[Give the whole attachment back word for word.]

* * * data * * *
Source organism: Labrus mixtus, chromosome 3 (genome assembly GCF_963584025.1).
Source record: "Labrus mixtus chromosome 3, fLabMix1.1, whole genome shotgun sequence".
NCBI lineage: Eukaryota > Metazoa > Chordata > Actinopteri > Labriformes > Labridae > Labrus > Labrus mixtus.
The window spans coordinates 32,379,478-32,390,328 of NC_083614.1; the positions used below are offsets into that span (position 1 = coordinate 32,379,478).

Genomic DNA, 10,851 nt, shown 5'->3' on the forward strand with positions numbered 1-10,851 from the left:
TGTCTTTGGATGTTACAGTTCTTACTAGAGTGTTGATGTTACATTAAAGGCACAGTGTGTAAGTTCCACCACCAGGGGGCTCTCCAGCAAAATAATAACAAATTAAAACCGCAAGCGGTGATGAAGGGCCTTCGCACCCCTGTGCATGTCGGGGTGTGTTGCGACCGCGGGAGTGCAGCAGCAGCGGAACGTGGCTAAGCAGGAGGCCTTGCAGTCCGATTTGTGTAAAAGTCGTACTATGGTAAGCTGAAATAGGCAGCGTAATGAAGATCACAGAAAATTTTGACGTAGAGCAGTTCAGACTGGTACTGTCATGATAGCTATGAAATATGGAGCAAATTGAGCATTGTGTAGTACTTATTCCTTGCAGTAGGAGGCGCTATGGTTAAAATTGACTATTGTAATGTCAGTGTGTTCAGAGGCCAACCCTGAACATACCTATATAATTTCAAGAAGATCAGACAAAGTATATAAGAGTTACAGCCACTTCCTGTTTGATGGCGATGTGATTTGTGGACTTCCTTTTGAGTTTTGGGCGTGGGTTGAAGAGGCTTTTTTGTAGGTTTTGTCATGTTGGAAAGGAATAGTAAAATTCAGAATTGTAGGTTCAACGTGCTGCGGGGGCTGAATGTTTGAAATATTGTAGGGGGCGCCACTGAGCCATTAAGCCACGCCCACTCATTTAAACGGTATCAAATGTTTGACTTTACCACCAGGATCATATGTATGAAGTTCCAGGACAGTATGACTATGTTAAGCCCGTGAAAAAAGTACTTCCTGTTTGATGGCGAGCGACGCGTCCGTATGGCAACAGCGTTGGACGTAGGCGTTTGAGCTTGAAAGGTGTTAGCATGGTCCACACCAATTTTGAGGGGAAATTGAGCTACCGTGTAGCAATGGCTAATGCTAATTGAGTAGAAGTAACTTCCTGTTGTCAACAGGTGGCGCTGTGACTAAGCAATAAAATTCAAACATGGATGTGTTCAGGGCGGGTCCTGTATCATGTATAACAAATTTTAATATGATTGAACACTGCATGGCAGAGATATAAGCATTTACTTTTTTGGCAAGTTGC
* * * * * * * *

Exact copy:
Source organism: Labrus mixtus, chromosome 3 (genome assembly GCF_963584025.1).
Source record: "Labrus mixtus chromosome 3, fLabMix1.1, whole genome shotgun sequence".
NCBI lineage: Eukaryota > Metazoa > Chordata > Actinopteri > Labriformes > Labridae > Labrus > Labrus mixtus.
The window spans coordinates 32,379,478-32,390,328 of NC_083614.1; the positions used below are offsets into that span (position 1 = coordinate 32,379,478).

Genomic DNA, 10,851 nt, shown 5'->3' on the forward strand with positions numbered 1-10,851 from the left:
TGTCTTTGGATGTTACAGTTCTTACTAGAGTGTTGATGTTACATTAAAGGCACAGTGTGTAAGTTCCACCACCAGGGGGCTCTCCAGCAAAATAATAACAAATTAAAACCGCAAGCGGTGATGAAGGGCCTTCGCACCCCTGTGCATGTCGGGGTGTGTTGCGACCGCGGGAGTGCAGCAGCAGCGGAACGTGGCTAAGCAGGAGGCCTTGCAGTCCGATTTGTGTAAAAGTCGTACTATGGTAAGCTGAAATAGGCAGCGTAATGAAGATCACAGAAAATTTTGACGTAGAGCAGTTCAGACTGGTACTGTCATGATAGCTATGAAATATGGAGCAAATTGAGCATTGTGTAGTACTTATTCCTTGCAGTAGGAGGCGCTATGGTTAAAATTGACTATTGTAATGTCAGTGTGTTCAGAGGCCAACCCTGAACATACCTATATAATTTCAAGAAGATCAGACAAAGTATATAAGAGTTACAGCCACTTCCTGTTTGATGGCGATGTGATTTGTGGACTTCCTTTTGAGTTTTGGGCGTGGGTTGAAGAGGCTTTTTTGTAGGTTTTGTCATGTTGGAAAGGAATAGTAAAATTCAGAATTGTAGGTTCAACGTGCTGCGGGGGCTGAATGTTTGAAATATTGTAGGGGGCGCCACTGAGCCATTAAGCCACGCCCACTCATTTAAACGGTATCAAATGTTTGACTTTACCACCAGGATCATATGTATGAAGTTCCAGGACAGTATGACTATGTTAAGCCCGTGAAAAAAGTACTTCCTGTTTGATGGCGAGCGACGCGTCCGTATGGCAACAGCGTTGGACGTAGGCGTTTGAGCTTGAAAGGTGTTAGCATGGTCCACACCAATTTTGAGGGGAAATTGAGCTACCGTGTAGCAATGGCTAATGCTAATTGAGTAGAAGTAACTTCCTGTTGTCAACAGGTGGCGCTGTGACTAAGCAATAAAATTCAAACATGGATGTGTTCAGGGCGGGTCCTGTATCATGTATAACAAATTTTAATATGATTGAACACTGCATGGCAGAGATATAAGCATTTACTTTTTTGGCAAGTTGC